Carris Adams is a visual artist whose practice visually investigates markers of “domesticated space”. The conceptually multi-layered works seek to inform and position viewers to recognize their assumptions, recall an experience and perhaps note how societal markers materialize in the landscape. Adams received her BFA from the University of Texas at Austin (2013) and her MFA from the University of Chicago (2015). Adams’s work has been exhibited at The Studio Museum in Harlem ( New York, NY) , The Logan Center Exhibitions at The University of Chicago (Chicago, IL), Produce Model Gallery (Chicago, IL) Tiger Strikes Asteroid Gallery (Chicago,IL) and The Courtyard Gallery at The University of Texas at Austin (Austin, TX).

Holly Cahill

Trained as a painter, Holly Cahill uses an exploration of materials and process to engage with ideas connected to choreography, landscape, hyper-dimensional phenomena, and architecture. Her work has been shown at Penn State University, DEMO Project, Chicago Artist Coalition, the David and Reva Logan Center for the Arts, D Gallery, The Franklin, the Hyde Park Art Center, and the Walter Philips Gallery in Banff Canada, among others. She received her BFA in painting from Syracuse University and an MFA from the University of Cincinnati. She has been an artist in residence at the Vermont Studio Center, 8550 Ohio, the Banff Centre, and Ox-Bow. Holly is an artist member of the newest branch of Tiger Strikes Asteroid in Chicago.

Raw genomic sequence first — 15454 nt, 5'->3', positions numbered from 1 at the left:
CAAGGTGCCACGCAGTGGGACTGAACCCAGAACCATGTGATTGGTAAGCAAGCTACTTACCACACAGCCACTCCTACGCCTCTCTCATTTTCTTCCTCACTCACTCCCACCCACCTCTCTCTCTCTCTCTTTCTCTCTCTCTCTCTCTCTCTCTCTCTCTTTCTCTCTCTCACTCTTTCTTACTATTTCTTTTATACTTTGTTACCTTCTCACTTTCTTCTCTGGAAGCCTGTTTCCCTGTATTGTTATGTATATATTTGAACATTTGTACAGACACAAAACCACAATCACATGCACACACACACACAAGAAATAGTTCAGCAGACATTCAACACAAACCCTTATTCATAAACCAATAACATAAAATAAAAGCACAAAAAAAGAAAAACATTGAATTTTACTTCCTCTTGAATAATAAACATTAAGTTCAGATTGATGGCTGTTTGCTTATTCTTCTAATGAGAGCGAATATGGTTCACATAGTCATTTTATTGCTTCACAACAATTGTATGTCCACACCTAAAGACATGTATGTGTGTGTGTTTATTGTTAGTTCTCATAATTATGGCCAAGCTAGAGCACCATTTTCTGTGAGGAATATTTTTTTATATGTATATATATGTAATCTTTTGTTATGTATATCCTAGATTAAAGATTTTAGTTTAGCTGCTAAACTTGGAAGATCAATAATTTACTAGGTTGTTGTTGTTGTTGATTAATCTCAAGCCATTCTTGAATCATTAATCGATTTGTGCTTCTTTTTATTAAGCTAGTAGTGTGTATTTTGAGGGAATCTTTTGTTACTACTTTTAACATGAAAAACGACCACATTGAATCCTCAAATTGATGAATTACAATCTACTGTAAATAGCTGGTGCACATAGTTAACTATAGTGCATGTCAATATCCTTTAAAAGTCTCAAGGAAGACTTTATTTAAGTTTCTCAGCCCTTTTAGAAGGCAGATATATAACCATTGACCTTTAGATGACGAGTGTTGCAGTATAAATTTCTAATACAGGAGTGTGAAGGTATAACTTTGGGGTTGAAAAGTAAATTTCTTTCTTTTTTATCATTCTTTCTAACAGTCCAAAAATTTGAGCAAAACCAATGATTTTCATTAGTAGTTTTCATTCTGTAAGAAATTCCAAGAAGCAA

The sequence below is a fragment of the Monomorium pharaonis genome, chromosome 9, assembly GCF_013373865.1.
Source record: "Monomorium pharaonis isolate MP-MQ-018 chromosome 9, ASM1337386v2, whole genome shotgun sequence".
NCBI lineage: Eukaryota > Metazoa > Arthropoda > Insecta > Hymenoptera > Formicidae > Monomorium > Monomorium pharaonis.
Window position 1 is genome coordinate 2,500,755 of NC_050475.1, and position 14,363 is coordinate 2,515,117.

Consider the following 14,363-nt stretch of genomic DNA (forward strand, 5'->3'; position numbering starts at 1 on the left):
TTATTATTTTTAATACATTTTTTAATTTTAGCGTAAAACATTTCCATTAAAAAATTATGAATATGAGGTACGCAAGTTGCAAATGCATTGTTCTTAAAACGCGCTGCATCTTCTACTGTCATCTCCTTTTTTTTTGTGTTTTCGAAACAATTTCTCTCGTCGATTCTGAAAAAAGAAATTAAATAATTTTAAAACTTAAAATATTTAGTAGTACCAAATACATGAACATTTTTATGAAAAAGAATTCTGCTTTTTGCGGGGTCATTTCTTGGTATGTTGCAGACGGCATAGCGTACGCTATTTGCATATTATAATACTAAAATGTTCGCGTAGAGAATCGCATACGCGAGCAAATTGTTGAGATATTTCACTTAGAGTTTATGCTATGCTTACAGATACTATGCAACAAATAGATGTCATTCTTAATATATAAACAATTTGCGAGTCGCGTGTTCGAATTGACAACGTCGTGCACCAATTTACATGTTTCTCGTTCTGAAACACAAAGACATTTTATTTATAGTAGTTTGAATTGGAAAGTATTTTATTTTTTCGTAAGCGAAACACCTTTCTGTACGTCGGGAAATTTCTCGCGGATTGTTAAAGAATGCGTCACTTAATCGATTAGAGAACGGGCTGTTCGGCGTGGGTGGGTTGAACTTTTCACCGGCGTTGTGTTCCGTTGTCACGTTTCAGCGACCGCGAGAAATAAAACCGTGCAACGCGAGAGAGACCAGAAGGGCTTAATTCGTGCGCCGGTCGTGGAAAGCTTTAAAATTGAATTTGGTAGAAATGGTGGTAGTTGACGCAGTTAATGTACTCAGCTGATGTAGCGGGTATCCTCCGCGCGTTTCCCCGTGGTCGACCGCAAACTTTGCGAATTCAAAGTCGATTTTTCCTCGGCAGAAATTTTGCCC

Tom Christison & Anita Jung

Tom Christison and Anita Jung are an artist couple who maintain separate studios and studio practices. Both artists explore an aesthetic and political practice that involves recycling and fragmentation. Their work comes from a dedicated practice of making in a world that seems to continuously be on the brink of self- destruction.

Tom Christison is a master of lithography and monotype processes, which he uses to create detailed fantastical prints about life cycles, passages of time, regeneration, and the food chain. Christison’s work may be found in numerous permanent collections including the Corcoran, Washington, DC, The National Museum of American Art, Washington, D.C., the Whitney Museum of American Art, New York, Dresden Academy of Fine Art, Kupferstichkabinett, Germany, Bibliotheque Nationale de France, Paris, India Habitat Center, New Delhi, India, among others. He has taught printmaking and drawing at McNeese State University in Louisiana, Ohio University, The University of Tennessee- Knoxville, Coe College in Cedar Rapids, Iowa, and the University of Iowa. He has also been part of the Master Printmaker in Residence Program at the Robert Blackburn Print Workshop in New York City and a resident at the Plain Museum of Art in Fargo, North Dakota. He maintains a private print workshop, Sandhill Press in Iowa City, Iowa, where his investigations into printmaking take place. Christison studied printmaking and drawing at the University of Wisconsin-Eau Claire and Arizona State University in Tempe, where he received an MFA in printmaking.